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When a fluid is moving with velocity V, what becomes of its surface tension, does it increase or decrease in value

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Surface tension does not change with fluid velocity. Typically surface tension is only affected by solutes, surfactants, or temperature gradients. The subsequent effect of gradients in surface tension are referred to as Marangoni effects.

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Surface tension is not influenced by velocity, but it may become negligible compared to inertial forces which arise due to velocity.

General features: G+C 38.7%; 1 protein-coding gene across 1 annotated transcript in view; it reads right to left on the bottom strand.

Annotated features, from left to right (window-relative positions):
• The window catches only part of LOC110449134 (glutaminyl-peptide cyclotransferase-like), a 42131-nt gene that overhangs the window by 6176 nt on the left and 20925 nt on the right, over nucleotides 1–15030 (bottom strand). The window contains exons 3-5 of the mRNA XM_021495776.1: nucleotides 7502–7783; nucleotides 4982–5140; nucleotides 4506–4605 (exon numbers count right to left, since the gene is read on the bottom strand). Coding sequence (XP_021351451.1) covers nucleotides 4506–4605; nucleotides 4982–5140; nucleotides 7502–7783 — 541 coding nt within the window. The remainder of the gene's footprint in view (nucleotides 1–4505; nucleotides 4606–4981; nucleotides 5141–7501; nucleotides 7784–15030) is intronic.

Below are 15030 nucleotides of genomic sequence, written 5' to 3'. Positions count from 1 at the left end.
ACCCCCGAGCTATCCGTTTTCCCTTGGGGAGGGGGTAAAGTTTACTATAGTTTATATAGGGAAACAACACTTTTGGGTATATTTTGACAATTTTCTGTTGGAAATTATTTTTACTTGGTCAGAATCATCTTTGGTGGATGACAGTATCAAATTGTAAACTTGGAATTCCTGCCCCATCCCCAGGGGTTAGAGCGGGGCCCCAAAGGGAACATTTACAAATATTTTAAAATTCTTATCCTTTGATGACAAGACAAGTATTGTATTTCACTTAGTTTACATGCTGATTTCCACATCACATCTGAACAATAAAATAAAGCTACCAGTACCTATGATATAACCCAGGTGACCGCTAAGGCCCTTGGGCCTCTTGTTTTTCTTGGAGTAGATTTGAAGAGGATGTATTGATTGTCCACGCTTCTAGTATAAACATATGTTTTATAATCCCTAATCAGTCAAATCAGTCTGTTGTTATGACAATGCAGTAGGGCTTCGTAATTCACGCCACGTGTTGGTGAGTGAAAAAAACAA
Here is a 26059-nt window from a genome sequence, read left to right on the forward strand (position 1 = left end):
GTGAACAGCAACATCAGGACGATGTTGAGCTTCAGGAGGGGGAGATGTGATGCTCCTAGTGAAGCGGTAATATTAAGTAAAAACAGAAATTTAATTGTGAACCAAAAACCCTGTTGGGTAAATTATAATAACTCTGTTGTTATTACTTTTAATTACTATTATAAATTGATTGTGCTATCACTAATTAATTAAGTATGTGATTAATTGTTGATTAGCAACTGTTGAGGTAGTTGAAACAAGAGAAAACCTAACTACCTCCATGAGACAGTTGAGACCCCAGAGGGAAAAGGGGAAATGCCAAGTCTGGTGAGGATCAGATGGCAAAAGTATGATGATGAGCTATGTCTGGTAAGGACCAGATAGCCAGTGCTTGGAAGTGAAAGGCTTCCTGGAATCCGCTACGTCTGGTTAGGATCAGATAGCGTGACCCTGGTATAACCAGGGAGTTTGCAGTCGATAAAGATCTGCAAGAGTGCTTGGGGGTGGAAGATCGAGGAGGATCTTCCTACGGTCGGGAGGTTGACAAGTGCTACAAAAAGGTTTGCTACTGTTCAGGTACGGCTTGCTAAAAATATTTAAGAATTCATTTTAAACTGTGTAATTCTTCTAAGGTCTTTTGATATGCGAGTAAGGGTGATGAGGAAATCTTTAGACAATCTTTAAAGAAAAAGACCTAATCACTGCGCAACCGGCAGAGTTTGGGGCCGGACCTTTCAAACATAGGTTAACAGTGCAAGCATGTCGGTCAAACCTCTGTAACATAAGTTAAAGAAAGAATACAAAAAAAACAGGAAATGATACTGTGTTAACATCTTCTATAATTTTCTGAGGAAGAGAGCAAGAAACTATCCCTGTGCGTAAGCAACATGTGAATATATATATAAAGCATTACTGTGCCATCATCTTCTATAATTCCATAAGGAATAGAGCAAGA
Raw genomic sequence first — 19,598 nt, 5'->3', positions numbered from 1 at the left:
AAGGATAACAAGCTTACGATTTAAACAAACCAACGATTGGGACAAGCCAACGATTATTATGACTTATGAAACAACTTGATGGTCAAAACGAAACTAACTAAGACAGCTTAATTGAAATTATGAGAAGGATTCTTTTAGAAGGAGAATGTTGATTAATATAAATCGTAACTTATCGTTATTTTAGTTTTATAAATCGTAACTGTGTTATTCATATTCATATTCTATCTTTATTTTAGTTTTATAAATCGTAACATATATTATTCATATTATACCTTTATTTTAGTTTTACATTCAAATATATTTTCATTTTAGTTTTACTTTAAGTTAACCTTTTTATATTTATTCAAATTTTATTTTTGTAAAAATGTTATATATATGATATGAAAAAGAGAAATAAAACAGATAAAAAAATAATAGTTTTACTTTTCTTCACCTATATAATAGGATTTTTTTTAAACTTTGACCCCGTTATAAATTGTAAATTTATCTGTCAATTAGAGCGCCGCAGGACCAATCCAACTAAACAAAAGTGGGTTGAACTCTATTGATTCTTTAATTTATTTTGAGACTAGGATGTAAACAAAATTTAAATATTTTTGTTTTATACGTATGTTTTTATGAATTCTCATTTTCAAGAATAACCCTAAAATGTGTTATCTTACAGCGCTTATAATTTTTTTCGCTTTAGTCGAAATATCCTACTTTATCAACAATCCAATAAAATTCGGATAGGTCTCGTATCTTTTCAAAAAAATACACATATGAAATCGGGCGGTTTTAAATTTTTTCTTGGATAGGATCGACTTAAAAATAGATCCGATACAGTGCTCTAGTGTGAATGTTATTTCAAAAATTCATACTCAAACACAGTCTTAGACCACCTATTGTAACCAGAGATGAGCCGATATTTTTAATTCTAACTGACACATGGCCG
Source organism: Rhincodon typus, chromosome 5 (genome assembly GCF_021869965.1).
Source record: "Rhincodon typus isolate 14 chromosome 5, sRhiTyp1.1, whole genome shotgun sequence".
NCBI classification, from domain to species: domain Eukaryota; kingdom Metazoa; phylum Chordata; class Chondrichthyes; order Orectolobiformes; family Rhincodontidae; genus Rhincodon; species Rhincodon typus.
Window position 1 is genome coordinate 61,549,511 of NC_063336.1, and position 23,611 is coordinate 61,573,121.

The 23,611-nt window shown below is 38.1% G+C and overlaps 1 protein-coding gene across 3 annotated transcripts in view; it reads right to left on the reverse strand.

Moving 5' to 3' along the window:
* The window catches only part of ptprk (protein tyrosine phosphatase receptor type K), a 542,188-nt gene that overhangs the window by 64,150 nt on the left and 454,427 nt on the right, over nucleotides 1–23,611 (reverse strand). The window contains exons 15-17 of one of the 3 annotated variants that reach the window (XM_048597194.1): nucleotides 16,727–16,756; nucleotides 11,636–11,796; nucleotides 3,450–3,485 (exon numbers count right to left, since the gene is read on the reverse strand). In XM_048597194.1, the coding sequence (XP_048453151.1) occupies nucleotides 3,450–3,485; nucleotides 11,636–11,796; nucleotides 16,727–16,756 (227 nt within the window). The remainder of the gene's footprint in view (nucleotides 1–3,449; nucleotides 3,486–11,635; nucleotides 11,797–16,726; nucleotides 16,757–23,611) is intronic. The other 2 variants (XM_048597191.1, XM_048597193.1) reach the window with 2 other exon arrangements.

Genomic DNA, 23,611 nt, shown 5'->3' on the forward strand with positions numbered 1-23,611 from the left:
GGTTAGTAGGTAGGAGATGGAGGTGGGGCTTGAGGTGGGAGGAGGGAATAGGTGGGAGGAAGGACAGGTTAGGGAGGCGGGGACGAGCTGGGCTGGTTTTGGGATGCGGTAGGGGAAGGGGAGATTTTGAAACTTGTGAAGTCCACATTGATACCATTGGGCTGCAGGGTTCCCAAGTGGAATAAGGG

Inertial forces scale as $\rho V^2L^2$ and surface tension forces scale as $\sigma L$. The ratio of these is the Weber number $We$:

$$ We = \frac{\rho V^2 L}{\sigma}$$

When $We >> 1$, or when the velocity $V$ or length scale $L$ are very large, surface tension becomes less important compared to inertia; you will not see the effects of surface tension for high $We$ but they still exist. The velocity by itself, however, does not affect surface tension.

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